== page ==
- Bishops, Bourbons, and Big Mules: A History of the Episcopal Church in Alabama by J. Barry Vaughn
“The legacy of the Episcopal Church in Alabama is rich” (p. 185). So began the conclusion of J. Barry Vaughn, now a priest in Las Vegas, about the history of Alabama’s Episcopal Church. An Alabama native with Divinity degrees from Yale and St. Andrew’s College in Scotland, he served as rector at St. Alban’s church in Birmingham from 2004 until his recent position. Although the number of Episcopalians is miniscule, four governors and many prominent Alabama politicians belonged to this denomination. Celebrities such as writer Zelda Sayre Fitzgerald and actress Tallulah Bankhead were also Episcopalians. The book’s title is not mere alliteration but reflects the church’s history. The word Bourbons refers to the planters who, like the royalty in France who returned after Napoleon, survived the Civil War to reclaim power: “In 1934, Governor Bibb Graves dubbed Alabama’s industrial barons as the ‘Big Mules’” (p. 2). Many of these Bourbons and Big Mules were Episcopalians.
Ideally a church history should include all members, and Vaughn valiantly included certain laypersons. He also used vestry documents, although they are usually about paying bills and fund-raising. The author also made good use of the bishops’ papers and documents, along with other manuscript collections. Vaughn [End Page 681] accessed the secondary literature as it relates to the national church and Alabama history. His appendix lists the Episcopal bishops and the date when each parish church was founded. The author also provides statistics on the U.S. population as it compares with the Episcopal Church from 1830 to 2010. The same statistics are provided for the same period on Alabama’s population and the state’s Episcopalians.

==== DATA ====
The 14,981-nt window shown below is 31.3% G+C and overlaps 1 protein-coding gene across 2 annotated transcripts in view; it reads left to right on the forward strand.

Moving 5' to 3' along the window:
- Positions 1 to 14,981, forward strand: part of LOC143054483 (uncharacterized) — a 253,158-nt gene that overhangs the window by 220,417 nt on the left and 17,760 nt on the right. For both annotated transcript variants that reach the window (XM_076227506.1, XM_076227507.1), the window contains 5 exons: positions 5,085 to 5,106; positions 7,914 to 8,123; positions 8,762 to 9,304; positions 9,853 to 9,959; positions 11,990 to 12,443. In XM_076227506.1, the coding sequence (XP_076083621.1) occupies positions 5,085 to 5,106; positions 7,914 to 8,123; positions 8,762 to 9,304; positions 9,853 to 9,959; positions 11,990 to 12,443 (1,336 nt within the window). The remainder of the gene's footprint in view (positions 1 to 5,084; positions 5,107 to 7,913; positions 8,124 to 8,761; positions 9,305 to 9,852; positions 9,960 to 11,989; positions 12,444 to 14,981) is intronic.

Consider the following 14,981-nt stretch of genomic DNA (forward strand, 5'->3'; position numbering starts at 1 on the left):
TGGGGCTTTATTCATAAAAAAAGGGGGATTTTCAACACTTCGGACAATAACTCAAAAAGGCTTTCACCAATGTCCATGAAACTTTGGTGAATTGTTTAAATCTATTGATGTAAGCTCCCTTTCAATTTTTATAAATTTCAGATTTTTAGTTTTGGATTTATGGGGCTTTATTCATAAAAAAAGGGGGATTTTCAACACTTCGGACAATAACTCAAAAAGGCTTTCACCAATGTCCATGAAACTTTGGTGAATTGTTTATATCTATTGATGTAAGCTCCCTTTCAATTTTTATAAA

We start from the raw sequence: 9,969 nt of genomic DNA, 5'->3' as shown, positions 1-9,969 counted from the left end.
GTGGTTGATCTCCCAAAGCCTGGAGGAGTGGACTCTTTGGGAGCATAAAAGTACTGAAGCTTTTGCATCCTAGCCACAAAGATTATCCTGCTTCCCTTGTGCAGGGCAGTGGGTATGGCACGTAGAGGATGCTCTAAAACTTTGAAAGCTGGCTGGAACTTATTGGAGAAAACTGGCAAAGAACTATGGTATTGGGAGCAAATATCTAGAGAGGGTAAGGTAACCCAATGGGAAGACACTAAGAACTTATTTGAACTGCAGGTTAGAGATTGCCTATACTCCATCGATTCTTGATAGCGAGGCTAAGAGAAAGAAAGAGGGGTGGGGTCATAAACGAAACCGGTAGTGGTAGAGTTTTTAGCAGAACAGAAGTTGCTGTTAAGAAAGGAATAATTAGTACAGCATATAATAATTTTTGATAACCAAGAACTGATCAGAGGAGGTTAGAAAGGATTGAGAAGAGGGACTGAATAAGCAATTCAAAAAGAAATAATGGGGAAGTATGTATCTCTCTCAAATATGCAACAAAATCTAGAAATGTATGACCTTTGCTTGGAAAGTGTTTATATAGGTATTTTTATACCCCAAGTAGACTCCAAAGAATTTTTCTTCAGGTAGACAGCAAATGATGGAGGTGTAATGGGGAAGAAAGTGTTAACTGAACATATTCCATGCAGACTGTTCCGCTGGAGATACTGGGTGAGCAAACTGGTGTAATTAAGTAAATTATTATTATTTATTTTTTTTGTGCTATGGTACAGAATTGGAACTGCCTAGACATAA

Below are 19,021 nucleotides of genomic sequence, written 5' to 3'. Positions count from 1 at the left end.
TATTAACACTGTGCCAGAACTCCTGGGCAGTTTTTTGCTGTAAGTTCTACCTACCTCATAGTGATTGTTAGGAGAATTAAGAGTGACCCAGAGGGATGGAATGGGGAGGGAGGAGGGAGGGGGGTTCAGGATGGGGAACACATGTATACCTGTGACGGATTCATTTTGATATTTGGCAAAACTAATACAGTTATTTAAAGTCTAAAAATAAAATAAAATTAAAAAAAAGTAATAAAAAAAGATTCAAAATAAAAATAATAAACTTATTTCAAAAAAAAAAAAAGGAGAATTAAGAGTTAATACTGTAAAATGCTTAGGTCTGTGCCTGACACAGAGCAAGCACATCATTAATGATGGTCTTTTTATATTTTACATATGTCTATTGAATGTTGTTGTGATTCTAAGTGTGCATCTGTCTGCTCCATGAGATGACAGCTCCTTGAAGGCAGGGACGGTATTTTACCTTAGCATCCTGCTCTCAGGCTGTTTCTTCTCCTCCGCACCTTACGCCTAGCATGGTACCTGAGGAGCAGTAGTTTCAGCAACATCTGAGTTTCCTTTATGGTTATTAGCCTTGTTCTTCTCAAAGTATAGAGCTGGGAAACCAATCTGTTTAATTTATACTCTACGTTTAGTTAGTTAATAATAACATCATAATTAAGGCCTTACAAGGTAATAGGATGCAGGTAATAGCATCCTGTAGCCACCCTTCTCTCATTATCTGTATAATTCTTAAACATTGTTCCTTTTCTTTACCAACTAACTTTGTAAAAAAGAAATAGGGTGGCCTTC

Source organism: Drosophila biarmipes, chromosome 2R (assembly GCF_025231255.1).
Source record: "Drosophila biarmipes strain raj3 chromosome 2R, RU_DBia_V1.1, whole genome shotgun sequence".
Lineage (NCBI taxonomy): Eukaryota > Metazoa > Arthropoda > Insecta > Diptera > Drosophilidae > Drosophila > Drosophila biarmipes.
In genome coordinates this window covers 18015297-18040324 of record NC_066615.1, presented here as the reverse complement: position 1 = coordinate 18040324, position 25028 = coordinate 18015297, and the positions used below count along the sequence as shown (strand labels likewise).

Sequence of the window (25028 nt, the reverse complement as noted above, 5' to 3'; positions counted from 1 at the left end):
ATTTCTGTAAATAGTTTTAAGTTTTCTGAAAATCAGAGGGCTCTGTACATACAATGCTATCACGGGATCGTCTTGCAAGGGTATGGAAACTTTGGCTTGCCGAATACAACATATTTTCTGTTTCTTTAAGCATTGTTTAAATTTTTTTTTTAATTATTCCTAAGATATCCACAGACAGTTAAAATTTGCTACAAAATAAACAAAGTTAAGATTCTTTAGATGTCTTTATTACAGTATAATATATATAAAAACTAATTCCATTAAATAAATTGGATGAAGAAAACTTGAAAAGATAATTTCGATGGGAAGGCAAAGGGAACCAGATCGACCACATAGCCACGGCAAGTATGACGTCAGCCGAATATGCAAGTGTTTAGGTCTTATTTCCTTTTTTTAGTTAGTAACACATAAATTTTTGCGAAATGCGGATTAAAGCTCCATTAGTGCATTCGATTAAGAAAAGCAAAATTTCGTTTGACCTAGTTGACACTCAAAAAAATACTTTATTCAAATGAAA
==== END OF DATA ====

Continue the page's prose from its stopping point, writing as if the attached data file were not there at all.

With the diocese finally established in 1830, Episcopalians waited fourteen years for a resident bishop. Virginia native Nicholas H. Cobbs was the first bishop, and Vaughn gives him high marks for his diligence, piety, and outreach to the slaves; although, like most Southern churchmen, he did not challenge the peculiar institution. Cobbs died the day Alabama seceded; his successor, Richard H. Wilmer, was the only bishop elected during the Confederacy and took office in 1861. Wilmer, too, was a Virginian and a strong Southern partisan. He supported secession and slavery, and closely identified with the Lost Cause throughout an episcopacy that lasted until 1899. If Alabama had two prelates in the nineteenth century, it has witnessed nine since 1900. In 1970, the southern one-third of the state and the Florida panhandle were separated from the Dioceses of Alabama and Florida to create a new Diocese of the Central Gulf Coast. Three bishops have served in that post.
Although all the bishops have had their challenges, no doubt the reign of Alabama’s second longest bishop was the most tumultuous. Bishop Charles C. Carpenter, a Georgia native, led the diocese from 1938 to 1968. Some Episcopalians supported racial integration, but most whites—including Carpenter—did not. Since the 1970s the Episcopal Church has rebranded itself from that of a conservative group to a liberal one: “Once known as ‘the Republican party in prayer’ the Episcopal church now more often resembles the left wing of the Democratic party” (pp. 187–88). Although Vaughn maintains that issues like the Prayerbook revisions and women’s ordination split the church in the 1970s, it has been the battle over the inclusion of homosexuals and lesbians that has caused division and desertion among Episcopalians since the 1990s.
This is a deeply researched, well-written, judicious account of the Episcopal Church in Alabama. Although many Episcopalians were wealthy, Vaughn nevertheless believes that Alabama’s Baptists, Methodists, and Roman Catholics have done more for education and social services in the state (p. 186). It is disappointing that the author omitted the birthdates of every Episcopal bishop since 1900. Despite this caveat, this is an important account of a...